The most popular option here (according to the menu, at least) is the signature jumbo prawn mee (S$13.50), because go big or go home, right? 

I opted for the soup version and there are two extra-large, meaty tiger prawns that’ve been halved for easy consumption. There’s a cheaper option that starts from S$6.50, but the prawns are a lot smaller.

The amber-hued broth is slightly sweet and briny, from what I assume are hours of prawn shells being stewed, with light herbaceous notes, and a distinct aroma from the generous smattering of shallot and crispy lard on top.

It’s generally a very clean and well-rounded soup that doesn’t overwhelm with MSG (you can even drink the entire bowl of soup without feeling thirsty) or porkiness, if any. Though I’d imagine many would prefer a more robust broth, I like this traditional style that allows the other components of the bowl to shine. 

The chunky tiger prawns come with roe and taste meaty and fresh. Most of the flavour is in the messy parts, so do your tongue a favour and suck up the juices from the head.

Beach Road Prawn Noodle House
The pig tail mee’s presentation is basic but the taste was quite exceptional. Photo: Gary Lim/HungryGoWhere

If you like the unctuous mouthfeel of pig tails, like I do, go for the pig tail mee (from S$6.50). The dry version goes great with the stall’s chilli sauce, which is more sweet than spicy and a little smoky.

Again, this is where the fried lard bits and shallots shine, adding savouriness and texture to each bite. The faint alkaline taste from the yellow noodles comes through more in the dry version, but quickly fades away once you mix in the delicious chilli. I also tossed in a dash of special chilli powder from the side of the table, which adds that extra kick of umami and spice.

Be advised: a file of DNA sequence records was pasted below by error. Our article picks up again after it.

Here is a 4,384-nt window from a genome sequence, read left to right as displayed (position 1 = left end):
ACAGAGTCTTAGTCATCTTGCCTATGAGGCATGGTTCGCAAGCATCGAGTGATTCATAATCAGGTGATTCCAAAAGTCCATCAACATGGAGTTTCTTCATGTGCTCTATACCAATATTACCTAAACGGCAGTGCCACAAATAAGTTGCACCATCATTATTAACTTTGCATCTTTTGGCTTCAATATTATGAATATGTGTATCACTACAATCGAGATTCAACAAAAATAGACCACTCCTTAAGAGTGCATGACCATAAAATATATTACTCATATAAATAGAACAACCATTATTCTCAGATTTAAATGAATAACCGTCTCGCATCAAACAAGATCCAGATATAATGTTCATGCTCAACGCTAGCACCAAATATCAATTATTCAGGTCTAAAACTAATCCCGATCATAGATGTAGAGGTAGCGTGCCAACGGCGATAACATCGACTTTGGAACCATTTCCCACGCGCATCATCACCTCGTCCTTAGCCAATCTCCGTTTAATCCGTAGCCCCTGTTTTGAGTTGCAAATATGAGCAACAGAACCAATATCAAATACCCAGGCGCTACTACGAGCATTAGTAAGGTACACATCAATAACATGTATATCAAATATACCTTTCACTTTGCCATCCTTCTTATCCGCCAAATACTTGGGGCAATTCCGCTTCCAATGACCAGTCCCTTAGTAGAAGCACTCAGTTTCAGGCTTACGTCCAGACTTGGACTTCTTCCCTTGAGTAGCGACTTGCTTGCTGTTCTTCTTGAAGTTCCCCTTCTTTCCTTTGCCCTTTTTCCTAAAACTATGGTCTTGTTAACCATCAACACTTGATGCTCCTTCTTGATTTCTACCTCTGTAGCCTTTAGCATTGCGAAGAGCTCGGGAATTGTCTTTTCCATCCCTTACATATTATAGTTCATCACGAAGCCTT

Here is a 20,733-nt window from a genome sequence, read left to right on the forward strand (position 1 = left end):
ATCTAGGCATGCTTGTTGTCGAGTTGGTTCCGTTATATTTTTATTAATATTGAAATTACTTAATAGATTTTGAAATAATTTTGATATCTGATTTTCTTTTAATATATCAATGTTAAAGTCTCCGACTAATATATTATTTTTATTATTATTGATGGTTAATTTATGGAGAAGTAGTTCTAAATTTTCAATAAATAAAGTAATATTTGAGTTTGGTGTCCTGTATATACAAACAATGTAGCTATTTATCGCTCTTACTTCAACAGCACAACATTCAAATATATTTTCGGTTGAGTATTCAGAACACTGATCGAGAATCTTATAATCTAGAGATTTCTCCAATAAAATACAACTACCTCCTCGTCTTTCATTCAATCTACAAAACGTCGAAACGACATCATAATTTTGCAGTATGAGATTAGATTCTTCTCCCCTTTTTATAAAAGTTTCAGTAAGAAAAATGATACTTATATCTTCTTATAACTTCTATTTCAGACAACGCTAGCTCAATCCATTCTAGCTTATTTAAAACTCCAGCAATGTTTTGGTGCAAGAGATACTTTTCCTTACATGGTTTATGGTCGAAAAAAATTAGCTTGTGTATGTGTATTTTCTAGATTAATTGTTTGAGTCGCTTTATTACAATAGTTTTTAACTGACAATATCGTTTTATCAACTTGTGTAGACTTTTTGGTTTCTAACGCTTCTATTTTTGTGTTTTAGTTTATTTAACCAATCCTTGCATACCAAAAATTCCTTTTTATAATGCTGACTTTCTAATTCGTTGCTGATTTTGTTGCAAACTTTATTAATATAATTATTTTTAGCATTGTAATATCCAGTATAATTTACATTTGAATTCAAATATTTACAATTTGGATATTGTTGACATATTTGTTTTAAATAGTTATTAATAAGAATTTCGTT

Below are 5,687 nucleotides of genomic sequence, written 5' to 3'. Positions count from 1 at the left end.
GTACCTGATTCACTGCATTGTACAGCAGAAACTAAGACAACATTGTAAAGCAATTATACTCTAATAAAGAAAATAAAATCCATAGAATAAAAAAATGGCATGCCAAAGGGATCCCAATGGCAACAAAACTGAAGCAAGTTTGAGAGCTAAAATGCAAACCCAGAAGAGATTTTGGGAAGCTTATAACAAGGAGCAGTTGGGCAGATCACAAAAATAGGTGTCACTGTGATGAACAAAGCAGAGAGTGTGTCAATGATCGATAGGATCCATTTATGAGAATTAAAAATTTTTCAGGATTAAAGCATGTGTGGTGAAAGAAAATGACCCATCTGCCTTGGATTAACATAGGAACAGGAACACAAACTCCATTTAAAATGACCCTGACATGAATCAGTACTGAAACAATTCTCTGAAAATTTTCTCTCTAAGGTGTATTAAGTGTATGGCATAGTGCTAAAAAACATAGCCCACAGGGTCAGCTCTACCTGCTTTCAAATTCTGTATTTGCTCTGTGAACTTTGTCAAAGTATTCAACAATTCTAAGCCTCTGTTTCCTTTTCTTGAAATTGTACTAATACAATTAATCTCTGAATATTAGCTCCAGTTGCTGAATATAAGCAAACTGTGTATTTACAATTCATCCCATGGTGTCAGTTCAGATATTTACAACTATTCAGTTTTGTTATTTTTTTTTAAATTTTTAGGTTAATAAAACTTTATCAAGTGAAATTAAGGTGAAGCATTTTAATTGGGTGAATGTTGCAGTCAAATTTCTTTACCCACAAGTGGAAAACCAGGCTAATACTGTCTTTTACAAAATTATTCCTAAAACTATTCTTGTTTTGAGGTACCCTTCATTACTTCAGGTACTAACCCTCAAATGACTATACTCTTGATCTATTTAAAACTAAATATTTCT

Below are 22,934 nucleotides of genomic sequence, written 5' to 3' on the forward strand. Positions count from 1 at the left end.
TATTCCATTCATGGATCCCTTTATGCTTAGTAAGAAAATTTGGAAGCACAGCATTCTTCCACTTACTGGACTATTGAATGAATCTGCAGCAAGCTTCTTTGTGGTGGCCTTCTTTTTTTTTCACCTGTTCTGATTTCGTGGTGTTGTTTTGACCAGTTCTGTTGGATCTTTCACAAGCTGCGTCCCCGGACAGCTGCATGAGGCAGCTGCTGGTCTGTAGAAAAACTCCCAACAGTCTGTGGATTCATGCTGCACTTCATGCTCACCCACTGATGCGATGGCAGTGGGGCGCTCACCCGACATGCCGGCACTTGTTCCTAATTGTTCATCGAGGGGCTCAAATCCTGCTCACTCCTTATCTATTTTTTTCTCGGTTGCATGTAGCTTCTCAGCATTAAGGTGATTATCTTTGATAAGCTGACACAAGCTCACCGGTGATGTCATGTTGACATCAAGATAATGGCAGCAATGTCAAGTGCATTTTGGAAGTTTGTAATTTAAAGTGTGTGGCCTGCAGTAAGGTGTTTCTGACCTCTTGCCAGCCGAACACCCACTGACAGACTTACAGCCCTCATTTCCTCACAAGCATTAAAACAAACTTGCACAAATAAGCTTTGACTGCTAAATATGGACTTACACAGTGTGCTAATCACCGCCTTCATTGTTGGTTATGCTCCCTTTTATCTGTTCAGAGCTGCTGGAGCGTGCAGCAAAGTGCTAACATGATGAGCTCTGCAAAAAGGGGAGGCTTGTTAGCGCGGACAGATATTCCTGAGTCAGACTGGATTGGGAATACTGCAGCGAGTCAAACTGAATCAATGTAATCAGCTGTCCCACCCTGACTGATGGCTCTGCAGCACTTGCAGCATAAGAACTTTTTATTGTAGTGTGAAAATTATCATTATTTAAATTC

The pig tails were cooked down far enough that the skin and meat is gelatinous and soft, almost to the point of sticking to the teeth. I still have dreams about those tails to date.

It’s worth noting that the accompanying broth for the dry version packs a more robust punch with a more characteristic briny sweetness, in comparison to the soup version. 

Alternating between the noodles and the rich broth can only be described as: “Shiok!” 

Beach Road Prawn Noodle House
You’ll have to queue separately for ngoh hiang, but the queue moves just as quickly. Photo: Gary Lim/HungryGoWhere

The ngoh hiang or wu xiang is another main draw here and what an experience it was. 

Everything is fried to order and you get to pick your own from a brightly lit display of 19 different items.

For those who don’t usually like deep-fried things, you might find comfort in the fact that the wu xiang here, while a tad pricier than those you find in hawker centres, is brilliantly fried such that little oil remains. 

Beach Road Prawn Noodle House
The items are quickly deep-fried and cut up before being brought to your table. Photo: Gary Lim/HungryGoWhere